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Tax consequences of switching taxable accounts between mutual fund companies
Old 05-18-2013, 08:45 AM   #1
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Tax consequences of switching taxable accounts between mutual fund companies

Has anyone switched a taxable investment account from one mutual fund company to another?

I'd like to move our Fidelity and some of our T.Rowe Price assets into Vanguard, but they're all showing gains right now, and I imagine this is a taxable event. Guess I'd need to wait for the bear?

Amethyst
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Old 05-18-2013, 08:51 AM   #2
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I've done this. Transfer it in kind, so that no capital gains are generated. The receiving fund company will be very motivated to make this happen!
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Old 05-18-2013, 09:09 AM   #3
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I moved some individual MF accounts to a brokerage years a go to consolidate paper work. You do a "Transfer in Kind" to keep the assets the same. However if the place you are transfering to doesn't offer the product then you can't move them.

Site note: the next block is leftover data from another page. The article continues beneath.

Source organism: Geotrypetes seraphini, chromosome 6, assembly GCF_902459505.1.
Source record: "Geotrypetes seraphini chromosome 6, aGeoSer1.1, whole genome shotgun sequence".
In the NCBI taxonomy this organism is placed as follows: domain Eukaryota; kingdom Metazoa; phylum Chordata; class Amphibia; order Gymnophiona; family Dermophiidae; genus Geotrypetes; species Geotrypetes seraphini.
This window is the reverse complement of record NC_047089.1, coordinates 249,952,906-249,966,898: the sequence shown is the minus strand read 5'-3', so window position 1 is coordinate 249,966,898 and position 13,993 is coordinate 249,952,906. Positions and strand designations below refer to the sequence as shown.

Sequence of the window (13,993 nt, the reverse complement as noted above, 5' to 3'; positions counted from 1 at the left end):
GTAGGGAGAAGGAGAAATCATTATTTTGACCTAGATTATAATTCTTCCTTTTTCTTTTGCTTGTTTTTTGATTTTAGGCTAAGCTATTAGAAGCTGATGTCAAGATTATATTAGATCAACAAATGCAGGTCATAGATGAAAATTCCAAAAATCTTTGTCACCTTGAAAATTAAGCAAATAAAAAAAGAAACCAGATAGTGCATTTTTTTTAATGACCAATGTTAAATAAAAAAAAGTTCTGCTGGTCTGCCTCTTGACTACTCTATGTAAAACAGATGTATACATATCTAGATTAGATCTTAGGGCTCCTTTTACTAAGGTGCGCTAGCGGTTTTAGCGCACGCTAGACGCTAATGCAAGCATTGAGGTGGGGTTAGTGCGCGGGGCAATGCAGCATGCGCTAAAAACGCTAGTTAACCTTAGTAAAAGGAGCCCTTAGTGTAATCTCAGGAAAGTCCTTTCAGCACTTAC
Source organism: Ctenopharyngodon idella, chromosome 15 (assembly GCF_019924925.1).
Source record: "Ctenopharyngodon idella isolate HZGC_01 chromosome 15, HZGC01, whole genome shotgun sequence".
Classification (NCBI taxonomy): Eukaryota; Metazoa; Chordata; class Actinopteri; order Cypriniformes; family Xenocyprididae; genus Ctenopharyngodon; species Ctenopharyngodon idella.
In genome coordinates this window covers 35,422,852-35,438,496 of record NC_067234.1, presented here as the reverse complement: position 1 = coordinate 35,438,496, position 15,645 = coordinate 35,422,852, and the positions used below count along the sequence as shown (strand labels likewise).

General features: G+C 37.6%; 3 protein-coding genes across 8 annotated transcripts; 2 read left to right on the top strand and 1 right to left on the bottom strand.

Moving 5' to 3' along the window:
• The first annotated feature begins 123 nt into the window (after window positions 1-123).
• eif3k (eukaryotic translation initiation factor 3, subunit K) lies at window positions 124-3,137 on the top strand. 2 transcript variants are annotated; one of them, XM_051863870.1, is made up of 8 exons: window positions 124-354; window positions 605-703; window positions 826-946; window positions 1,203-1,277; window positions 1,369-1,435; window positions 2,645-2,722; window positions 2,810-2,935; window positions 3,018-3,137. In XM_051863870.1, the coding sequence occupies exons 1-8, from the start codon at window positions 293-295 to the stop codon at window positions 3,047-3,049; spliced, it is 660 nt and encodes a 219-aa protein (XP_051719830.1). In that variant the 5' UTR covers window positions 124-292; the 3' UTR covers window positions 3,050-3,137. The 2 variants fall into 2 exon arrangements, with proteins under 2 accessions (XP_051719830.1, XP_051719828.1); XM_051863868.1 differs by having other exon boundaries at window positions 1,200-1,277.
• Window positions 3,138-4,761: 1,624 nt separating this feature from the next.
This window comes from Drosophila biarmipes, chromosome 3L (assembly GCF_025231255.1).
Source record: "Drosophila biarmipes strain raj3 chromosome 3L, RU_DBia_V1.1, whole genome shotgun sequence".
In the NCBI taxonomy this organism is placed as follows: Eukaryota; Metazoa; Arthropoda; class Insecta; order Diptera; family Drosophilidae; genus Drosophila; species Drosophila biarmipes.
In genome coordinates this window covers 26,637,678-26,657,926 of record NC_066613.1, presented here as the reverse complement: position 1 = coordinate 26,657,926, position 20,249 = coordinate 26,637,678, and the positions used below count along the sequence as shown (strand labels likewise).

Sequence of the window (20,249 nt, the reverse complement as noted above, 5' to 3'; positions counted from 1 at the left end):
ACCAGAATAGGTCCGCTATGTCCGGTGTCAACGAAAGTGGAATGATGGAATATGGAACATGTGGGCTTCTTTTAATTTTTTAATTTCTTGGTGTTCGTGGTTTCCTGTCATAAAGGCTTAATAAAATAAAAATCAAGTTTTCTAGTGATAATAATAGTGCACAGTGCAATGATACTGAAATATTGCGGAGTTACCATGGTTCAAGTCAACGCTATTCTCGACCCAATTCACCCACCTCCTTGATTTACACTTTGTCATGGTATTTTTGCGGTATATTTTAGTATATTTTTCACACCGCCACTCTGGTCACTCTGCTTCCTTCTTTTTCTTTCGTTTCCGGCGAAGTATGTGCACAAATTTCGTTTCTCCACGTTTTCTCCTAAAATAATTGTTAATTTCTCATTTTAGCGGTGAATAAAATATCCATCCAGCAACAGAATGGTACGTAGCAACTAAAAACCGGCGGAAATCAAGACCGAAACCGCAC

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Old 05-18-2013, 09:11 AM   #4
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I've done this. Transfer it in kind, so that no capital gains are generated. The receiving fund company will be very motivated to make this happen!
Same here. Always entire accounts, transfer in kind. I always made sure to document the cost basis, in case it is lost in the transfer.
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some of our T.Rowe Price assets
I've never done some assets, and wonder if it might not be a bit more problematic.

I've always kept clear and detailed records of the transfer requests, so that any error can be backed out.
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Old 05-18-2013, 09:13 AM   #5
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As Meadh mentioned, transfer-in-kind is the way to do it without tax consequences, if you want to keep the same funds. BUT! -> Be sure your transaction info is also transferred or that you have a good record of all the transactions for the funds you keep. The reason is that you will need that when you sell to calculate the cost basis used on your tax return.

I have transferred funds in-kind from TDAmeritrade to WellsFargo and they used the ACAT system where all the transaction info transferred as well. It seems some places do this properly and some don't. Since you may not be a customer of the old place, you will probably lose your login and your ability to look up old records online, so you better have your records in order before the transfer.